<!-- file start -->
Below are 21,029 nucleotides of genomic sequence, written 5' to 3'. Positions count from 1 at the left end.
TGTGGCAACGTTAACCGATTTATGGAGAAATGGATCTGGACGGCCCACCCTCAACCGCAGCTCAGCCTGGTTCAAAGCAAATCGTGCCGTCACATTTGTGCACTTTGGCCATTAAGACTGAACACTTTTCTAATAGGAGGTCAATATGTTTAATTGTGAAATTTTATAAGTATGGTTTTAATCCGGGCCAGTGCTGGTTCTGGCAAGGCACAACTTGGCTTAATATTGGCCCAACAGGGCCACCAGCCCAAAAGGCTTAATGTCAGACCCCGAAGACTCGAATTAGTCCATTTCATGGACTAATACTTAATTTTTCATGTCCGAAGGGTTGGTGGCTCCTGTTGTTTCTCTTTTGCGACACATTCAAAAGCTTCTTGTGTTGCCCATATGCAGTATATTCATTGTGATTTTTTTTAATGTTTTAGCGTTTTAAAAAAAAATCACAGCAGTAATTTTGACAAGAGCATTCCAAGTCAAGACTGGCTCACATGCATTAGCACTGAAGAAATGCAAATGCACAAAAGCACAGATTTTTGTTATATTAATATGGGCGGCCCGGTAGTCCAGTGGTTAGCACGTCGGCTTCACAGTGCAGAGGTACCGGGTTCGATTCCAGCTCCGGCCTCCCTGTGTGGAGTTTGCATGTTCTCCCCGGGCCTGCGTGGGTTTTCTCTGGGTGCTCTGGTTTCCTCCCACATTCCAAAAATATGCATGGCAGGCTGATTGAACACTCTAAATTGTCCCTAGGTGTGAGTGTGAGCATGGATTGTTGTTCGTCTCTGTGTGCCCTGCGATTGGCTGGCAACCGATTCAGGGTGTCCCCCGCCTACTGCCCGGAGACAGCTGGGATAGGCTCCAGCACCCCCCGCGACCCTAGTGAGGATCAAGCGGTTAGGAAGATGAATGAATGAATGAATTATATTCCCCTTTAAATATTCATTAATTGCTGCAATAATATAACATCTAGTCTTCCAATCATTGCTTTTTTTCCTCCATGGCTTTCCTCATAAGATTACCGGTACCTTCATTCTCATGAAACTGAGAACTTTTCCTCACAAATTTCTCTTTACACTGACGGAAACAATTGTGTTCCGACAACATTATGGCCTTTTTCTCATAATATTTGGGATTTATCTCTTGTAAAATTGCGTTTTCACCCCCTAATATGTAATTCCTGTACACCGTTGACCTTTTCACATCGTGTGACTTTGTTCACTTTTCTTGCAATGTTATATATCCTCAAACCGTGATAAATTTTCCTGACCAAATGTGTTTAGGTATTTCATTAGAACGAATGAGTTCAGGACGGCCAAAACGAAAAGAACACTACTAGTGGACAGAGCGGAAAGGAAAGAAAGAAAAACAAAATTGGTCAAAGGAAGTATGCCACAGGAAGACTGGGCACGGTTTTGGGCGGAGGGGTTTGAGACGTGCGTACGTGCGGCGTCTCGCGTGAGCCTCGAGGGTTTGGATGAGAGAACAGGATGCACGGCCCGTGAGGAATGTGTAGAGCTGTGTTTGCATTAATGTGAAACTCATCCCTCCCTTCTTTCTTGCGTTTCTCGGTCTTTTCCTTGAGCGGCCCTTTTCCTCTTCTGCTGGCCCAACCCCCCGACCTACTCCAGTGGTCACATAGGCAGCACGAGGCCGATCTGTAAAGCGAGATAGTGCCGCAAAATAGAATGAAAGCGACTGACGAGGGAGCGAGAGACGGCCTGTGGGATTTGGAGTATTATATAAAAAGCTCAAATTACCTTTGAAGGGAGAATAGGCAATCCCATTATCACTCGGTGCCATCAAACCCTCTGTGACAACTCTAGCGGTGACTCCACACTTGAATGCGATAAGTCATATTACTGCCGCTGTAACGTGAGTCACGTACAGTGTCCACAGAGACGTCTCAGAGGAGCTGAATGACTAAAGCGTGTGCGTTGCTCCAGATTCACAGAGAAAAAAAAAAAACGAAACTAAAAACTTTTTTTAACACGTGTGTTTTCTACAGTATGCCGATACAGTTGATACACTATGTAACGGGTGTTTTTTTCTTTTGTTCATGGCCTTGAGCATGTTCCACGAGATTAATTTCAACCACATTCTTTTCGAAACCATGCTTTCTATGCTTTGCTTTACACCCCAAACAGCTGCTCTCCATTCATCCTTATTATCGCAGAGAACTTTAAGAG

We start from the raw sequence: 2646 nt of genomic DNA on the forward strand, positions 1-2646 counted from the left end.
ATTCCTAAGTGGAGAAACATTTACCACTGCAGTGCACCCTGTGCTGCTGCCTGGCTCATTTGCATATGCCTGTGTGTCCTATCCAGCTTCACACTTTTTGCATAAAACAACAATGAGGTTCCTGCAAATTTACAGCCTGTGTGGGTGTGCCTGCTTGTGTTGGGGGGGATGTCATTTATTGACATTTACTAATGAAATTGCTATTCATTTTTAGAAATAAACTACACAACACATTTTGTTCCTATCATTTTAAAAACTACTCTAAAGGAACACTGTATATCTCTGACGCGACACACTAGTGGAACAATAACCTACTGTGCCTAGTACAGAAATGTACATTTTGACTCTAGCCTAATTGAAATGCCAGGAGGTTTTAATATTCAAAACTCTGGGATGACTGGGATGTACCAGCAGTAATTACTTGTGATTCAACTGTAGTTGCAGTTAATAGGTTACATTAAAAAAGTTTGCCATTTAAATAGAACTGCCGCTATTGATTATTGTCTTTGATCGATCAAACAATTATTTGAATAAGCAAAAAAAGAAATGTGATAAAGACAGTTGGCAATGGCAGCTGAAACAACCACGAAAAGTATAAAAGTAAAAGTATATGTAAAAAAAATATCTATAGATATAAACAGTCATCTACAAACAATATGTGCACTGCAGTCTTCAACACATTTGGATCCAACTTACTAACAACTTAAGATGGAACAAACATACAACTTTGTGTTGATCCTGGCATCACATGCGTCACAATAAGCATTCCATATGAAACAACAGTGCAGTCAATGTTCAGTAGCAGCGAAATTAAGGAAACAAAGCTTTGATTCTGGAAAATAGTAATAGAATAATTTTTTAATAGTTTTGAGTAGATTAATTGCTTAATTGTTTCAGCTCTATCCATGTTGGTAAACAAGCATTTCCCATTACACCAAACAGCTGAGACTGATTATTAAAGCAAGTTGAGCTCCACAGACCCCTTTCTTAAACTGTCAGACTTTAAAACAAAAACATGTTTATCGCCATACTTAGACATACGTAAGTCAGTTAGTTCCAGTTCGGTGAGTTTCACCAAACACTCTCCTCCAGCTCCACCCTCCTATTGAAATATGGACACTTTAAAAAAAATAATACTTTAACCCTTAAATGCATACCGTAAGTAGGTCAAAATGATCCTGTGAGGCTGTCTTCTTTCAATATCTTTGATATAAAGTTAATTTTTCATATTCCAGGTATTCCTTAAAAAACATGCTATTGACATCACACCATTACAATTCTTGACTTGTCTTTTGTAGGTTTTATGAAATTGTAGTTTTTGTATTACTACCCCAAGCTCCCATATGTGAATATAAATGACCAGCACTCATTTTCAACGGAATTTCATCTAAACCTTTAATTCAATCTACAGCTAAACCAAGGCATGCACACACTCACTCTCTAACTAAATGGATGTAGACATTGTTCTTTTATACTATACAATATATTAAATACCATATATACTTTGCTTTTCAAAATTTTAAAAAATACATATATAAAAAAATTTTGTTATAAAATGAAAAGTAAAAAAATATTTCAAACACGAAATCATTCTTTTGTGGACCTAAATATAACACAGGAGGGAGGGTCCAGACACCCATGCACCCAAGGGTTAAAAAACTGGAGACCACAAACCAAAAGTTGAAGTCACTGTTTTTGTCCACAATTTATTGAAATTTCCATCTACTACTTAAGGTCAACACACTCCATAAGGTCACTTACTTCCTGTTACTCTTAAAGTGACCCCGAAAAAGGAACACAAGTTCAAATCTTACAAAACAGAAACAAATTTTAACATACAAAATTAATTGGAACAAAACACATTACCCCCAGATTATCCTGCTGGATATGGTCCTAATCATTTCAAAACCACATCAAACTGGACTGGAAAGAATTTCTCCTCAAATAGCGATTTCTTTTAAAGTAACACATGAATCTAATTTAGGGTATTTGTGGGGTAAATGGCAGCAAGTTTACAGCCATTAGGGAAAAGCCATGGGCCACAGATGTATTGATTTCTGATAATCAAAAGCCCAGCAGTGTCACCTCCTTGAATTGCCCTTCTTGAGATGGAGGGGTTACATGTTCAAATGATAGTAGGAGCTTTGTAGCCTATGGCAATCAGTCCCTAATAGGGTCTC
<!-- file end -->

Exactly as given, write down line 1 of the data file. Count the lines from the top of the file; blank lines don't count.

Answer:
Below are 21,029 nucleotides of genomic sequence, written 5' to 3'. Positions count from 1 at the left end.